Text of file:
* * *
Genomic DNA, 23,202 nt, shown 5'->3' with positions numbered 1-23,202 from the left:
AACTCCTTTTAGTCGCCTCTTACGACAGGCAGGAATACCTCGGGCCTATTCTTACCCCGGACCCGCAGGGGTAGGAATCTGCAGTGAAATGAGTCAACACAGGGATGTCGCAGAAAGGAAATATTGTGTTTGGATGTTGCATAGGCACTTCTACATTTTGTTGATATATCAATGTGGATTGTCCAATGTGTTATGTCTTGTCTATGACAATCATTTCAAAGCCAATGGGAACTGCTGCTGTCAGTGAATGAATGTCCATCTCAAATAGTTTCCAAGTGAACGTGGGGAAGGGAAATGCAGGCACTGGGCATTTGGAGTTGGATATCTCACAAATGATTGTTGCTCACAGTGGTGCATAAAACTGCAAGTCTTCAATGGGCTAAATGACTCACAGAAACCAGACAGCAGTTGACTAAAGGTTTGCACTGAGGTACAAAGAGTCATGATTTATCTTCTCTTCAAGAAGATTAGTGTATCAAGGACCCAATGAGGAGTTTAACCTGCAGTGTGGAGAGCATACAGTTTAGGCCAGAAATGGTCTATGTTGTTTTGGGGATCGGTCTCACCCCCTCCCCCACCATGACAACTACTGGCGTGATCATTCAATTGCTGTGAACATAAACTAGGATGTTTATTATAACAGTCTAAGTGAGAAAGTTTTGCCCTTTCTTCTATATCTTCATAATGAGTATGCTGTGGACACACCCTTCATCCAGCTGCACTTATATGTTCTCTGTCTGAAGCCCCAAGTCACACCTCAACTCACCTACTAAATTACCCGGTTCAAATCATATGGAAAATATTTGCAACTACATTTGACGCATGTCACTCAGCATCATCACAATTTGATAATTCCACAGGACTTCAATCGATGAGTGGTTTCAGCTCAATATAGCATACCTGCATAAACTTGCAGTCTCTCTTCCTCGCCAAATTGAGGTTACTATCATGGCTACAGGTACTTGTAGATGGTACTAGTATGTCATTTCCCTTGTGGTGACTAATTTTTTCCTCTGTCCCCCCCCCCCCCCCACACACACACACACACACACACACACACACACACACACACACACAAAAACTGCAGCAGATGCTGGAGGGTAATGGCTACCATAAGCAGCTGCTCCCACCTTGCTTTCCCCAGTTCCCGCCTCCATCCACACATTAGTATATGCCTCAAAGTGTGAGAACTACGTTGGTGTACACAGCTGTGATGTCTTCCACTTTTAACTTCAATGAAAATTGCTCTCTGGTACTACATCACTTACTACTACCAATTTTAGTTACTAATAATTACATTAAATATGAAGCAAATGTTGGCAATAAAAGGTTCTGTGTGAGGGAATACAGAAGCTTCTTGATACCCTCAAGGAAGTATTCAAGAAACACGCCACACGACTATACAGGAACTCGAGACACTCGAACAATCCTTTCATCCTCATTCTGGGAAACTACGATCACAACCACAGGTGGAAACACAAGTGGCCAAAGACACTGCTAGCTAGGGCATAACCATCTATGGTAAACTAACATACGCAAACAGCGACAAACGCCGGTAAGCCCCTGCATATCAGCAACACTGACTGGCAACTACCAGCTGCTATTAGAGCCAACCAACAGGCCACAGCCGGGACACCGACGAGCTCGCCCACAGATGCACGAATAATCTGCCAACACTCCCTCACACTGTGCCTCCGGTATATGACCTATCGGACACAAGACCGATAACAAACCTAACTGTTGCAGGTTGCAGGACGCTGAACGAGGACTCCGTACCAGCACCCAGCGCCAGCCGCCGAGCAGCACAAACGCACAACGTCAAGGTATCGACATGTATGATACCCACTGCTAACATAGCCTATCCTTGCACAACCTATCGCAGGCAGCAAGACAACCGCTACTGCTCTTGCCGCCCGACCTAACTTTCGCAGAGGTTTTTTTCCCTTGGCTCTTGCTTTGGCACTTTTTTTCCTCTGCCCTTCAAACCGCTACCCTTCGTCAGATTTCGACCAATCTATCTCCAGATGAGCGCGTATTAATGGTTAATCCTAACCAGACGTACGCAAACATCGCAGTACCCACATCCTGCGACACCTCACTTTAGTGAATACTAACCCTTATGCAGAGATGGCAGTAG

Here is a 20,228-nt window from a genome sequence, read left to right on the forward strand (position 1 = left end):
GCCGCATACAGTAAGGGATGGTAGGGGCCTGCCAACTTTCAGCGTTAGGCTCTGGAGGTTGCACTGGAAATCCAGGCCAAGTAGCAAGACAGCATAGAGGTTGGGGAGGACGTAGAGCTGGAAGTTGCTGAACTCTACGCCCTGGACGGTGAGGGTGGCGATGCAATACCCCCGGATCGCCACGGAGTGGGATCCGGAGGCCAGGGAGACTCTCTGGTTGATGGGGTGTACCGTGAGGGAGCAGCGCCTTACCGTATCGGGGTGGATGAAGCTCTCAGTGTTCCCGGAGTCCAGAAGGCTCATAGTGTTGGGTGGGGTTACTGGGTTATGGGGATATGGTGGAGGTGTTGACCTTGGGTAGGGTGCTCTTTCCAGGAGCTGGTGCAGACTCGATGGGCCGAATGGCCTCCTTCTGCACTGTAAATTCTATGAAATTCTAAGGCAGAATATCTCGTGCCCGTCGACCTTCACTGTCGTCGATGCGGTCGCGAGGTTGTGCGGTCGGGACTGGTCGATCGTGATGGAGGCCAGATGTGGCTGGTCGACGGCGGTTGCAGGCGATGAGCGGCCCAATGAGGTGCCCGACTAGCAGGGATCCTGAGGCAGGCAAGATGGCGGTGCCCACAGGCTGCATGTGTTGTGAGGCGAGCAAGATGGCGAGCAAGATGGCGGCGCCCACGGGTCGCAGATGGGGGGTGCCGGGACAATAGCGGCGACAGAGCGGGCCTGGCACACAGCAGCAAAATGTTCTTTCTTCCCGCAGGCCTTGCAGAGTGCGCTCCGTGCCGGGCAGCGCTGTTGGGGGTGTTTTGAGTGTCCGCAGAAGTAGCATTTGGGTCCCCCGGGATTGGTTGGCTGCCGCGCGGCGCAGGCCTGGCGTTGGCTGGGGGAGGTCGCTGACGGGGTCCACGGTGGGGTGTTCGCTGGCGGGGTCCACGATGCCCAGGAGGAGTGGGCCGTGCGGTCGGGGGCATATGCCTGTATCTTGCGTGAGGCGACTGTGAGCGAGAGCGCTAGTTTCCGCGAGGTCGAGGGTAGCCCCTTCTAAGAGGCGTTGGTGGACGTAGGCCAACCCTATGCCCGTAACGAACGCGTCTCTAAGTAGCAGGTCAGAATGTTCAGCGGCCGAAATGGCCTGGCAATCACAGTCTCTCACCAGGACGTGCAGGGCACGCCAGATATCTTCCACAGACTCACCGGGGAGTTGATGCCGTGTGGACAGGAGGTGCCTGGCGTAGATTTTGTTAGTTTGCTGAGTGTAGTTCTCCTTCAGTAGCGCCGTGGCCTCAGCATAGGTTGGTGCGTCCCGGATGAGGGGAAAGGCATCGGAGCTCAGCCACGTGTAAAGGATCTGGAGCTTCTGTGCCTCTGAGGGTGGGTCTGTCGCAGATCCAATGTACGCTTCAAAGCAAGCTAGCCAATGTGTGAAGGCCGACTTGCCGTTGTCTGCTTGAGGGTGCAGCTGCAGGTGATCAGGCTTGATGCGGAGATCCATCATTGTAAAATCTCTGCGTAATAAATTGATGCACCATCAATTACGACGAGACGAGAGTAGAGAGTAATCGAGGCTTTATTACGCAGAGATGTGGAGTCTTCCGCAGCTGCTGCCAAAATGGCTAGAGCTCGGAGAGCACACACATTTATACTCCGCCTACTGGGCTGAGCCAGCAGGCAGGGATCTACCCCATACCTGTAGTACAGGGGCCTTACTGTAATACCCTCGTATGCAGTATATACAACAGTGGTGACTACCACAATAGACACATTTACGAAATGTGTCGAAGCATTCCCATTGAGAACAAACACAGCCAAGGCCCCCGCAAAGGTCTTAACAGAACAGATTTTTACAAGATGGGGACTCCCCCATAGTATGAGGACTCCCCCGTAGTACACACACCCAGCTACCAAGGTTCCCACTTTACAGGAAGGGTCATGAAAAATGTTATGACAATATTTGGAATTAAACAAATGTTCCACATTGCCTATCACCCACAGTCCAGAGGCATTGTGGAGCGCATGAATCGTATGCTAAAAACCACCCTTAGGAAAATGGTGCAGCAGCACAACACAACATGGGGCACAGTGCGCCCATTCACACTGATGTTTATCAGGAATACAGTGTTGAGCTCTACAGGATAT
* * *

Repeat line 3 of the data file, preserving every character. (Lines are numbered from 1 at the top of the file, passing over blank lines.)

Here is a 20,228-nt window from a genome sequence, read left to right on the forward strand (position 1 = left end):